One of the things I was most horrified to find as I started my creative writing class was that there is lots of "here, imitate this piece". I don't know why I was so horrified by that, maybe because it felt like it didn't require talent. But I'm coming to terms with the fact that imitation is like training wheels for writing. If you're going to learn to write, why not learn from the master.
In one of my classes, we're reading John Dos Passos's U.S.A. trilogy. In the trilogy, he has sections called the camera eye which are both brilliant and terrifying. One of our assignments was to imitate that. I had so much fun doing it. Which was funny, because I was expecting to hate it:
it starts at 100000 and it keeps going up but the girl with blue eyes and green hair takes no notice because she is looking out from the lanai at the water that is making waves as big as the mountains she knows back home the important number was nine which was my age the year before so it seemed small like a younger child and i seemed big and more important and more powerful because i could breathe underwater
and i didn't know what it meant to lose everything when everything is nothing
but 100000 was 300000 and i was not more important than 300000
the girl with blue eyes and green hair sports her purple suit and informs the Father that it is time to go and the Father who loves her and knows she wants to go and knows she thinks she can do it will not crush the spirit of the girl with blue eyes and green hair and gets the keys and off they go
when they go it is not 300000 it is 100000
i got there and saw first the emptiness the unmanned tower the empty sitting places the lines that looked silly without cars the clouds that hid the sun the people that were not there then i saw the peaks made out of water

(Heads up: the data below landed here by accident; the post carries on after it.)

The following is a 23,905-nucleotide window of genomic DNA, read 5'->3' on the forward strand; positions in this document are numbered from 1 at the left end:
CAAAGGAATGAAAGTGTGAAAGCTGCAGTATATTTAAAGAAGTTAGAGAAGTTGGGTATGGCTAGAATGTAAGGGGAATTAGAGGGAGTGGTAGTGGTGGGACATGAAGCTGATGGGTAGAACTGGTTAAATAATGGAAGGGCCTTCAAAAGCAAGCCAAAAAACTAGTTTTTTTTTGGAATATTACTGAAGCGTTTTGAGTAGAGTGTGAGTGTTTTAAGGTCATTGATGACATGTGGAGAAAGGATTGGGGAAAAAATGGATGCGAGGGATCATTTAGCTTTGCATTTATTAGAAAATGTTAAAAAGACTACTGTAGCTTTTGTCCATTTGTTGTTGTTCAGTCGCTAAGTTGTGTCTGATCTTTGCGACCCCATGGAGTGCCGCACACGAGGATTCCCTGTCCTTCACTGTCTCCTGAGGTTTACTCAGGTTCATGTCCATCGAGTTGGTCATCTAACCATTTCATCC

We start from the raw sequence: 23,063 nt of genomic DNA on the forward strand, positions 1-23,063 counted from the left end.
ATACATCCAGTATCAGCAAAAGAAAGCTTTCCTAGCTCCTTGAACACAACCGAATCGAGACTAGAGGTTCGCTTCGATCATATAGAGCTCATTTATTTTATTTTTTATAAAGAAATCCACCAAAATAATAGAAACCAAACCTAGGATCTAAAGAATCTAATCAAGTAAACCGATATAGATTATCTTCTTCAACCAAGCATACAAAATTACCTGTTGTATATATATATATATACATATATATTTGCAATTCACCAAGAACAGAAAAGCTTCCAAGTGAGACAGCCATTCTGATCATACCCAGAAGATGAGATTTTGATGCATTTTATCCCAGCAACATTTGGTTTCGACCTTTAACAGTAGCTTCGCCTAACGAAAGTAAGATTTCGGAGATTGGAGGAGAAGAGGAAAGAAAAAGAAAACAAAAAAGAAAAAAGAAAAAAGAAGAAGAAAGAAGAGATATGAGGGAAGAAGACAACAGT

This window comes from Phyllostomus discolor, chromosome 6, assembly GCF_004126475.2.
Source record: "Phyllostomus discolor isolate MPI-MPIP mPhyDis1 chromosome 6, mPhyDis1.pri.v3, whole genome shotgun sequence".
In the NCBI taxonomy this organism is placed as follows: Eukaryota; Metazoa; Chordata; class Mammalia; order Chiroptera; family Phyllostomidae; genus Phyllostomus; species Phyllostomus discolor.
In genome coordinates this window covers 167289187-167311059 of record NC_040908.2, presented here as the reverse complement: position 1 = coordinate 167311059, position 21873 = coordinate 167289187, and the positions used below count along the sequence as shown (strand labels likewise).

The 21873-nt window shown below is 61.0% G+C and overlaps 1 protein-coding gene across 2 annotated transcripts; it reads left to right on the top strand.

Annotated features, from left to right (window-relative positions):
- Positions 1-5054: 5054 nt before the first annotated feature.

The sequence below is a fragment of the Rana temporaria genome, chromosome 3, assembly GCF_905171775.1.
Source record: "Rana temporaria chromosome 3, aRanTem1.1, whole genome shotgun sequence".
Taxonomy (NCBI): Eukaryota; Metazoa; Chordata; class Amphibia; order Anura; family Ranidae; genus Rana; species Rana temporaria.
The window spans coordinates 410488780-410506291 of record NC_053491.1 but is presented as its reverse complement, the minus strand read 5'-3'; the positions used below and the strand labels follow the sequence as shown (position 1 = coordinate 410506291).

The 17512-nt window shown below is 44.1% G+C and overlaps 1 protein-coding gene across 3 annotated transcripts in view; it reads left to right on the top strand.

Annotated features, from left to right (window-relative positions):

the Father sees danger
you run towards the water which is feels like home and you are not afraid because you can breathe underwater and you are not sure if it is real your feet touch the bottom and you are tossed all around and there is water in your ear and you do not think about the 100000 that will become 300000 you have fun and later you are not sure if it is socially responsible to have had fun
but the girl with blue eyes and green hair did not care if it was socially responsible to have fun and the Father cared more about me than socially responsible
Here's the "gloss" that explains it:
Breaks have always meant trips to Hawaii. I was always that kid who came back from winter break with hair turned green from to much chlorine. I was snorkeling around the bay by the time I was 6 and I was certified for scuba diving at 10, boasting I could breathe underwater. In December 2004, there was a size 9 earthquake in the Indian ocean which caused a tsunami that killed approximately 300,000 people, many of whom were impoverished. We were in Hawaii, I was 10, and didn’t really understand that it was a mass tragedy. What I did understand was that there were giant waves at the beach. So I convinced my dad to take me to the beach. When we got there, it was the emptiest I’ve ever seen that beach. There were big waves crashing on the shore, four or five feet high. I stayed where I could touch, as promised, and laughed as the arms of the ocean embraced me. I dived under the waves, rode them into shore, got pulled under a few too many times, and enjoyed the rollercoaster the ocean had turned into. It was the best day I’ve ever had at the beach. I look back on it and I am kinda horrified at the irreverence of the act (you're not supposed to go to the beach when there is natural disaster that kills hundreds of thousands of people), but I'm also really glad I did it.